James A. Michener can be relied on to give readers their money’s worth and Chesapeake is one of his best bestsellers for contemporary readers.
As he did in Hawaii and Centennial, Michener immerses readers in landscape and history. This time his focus is a roughly 10-mile square area of Maryland’s Eastern Shore marsh lands where the Choptank River flows into Chesapeake Bay.
Michener begins his tale in 1583 when a Susquehannock Indian ostracized for counseling peace finds a welcome with the Choptank tribe and becomes its chief.
After that, Catholics and Quakers come to escape religious persecution, criminals come to escape hanging, slaves come because they are forced to, Irish come to escape starvation.
As the population grows, the intertwined and overlapping interests of these fascinating characters—historical as well as fictional ones—bring them into contact and sometimes into conflict with one another.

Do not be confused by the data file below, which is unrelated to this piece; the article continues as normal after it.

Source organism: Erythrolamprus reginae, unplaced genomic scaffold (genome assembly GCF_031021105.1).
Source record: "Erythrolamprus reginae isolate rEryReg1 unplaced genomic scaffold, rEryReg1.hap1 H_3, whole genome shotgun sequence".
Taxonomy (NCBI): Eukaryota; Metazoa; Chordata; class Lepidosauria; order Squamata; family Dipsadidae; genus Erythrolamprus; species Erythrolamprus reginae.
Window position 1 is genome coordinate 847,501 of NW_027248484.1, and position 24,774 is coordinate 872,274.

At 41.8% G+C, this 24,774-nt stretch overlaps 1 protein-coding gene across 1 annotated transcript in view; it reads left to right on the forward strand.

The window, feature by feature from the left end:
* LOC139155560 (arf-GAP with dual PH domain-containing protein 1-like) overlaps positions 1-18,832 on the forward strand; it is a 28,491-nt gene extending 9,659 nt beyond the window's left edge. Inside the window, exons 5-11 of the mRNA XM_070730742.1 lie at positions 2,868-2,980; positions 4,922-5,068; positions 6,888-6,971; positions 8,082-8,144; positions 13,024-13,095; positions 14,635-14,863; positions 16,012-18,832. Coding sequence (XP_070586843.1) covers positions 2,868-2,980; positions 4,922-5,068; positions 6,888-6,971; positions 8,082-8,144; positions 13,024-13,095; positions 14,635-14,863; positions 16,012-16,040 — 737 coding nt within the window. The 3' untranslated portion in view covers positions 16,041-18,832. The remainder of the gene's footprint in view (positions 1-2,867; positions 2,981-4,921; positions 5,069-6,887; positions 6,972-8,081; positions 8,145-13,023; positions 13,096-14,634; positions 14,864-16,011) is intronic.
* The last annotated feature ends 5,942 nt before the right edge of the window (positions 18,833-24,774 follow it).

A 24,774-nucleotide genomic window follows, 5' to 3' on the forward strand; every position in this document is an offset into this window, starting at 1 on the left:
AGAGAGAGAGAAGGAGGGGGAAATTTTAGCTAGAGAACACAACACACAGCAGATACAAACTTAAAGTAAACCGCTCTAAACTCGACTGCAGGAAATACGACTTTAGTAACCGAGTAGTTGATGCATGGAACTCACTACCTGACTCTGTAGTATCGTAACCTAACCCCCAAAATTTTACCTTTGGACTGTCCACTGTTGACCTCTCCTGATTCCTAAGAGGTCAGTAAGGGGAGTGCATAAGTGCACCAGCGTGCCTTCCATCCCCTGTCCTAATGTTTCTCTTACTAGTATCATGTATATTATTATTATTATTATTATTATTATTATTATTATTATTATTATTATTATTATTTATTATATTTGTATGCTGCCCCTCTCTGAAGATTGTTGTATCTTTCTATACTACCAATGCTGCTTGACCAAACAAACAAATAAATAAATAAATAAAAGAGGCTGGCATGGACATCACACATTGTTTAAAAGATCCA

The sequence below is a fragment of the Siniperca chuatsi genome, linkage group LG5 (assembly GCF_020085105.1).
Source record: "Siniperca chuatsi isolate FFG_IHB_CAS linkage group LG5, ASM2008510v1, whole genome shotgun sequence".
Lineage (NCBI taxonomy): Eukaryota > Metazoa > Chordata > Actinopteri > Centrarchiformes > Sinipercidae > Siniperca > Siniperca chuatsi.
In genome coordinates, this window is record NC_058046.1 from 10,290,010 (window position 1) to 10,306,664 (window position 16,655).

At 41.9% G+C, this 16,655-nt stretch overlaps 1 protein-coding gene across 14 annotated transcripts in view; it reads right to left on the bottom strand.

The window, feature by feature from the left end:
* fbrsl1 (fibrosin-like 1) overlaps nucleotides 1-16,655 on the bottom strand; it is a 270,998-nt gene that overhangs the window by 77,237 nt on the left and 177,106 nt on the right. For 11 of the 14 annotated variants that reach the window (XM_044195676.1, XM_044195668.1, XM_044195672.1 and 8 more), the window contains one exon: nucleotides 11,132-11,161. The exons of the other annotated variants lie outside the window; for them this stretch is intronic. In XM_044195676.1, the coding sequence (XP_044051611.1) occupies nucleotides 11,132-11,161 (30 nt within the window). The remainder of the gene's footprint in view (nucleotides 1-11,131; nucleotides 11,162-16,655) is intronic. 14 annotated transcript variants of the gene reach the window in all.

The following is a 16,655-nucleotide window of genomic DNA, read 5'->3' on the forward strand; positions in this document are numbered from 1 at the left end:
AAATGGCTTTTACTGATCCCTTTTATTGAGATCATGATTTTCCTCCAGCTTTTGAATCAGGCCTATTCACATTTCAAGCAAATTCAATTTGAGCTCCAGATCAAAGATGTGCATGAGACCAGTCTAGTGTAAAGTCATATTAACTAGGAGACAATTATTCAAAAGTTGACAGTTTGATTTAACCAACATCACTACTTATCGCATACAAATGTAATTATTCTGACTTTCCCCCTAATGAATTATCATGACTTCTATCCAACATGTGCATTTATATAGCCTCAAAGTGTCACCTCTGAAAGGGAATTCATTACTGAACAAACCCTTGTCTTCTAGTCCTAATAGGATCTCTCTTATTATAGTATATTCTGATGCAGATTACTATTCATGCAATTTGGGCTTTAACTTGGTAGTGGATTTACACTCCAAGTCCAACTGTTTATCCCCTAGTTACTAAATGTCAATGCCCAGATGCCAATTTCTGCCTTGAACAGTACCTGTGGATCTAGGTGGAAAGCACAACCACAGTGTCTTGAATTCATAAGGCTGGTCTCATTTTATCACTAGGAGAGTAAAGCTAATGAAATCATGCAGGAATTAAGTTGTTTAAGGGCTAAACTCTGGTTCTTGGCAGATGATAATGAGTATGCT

Michener displays his usual facility at turning well-researched technical information into spell-binding narrative. Readers will be entertained and informed by Michener’s descriptions of how a crab sheds its shell, boat building, and recipes for crab cakes.
More importantly, they’ll see how race, immigration policies, environmental protection, and education have been turned over the years into political issues that still divide America.
Chesapeake by James A. Michener
Random House, ©1978. 865 p.
1978 bestseller #1. My grade: A
©2018 Linda Gorton Aragoni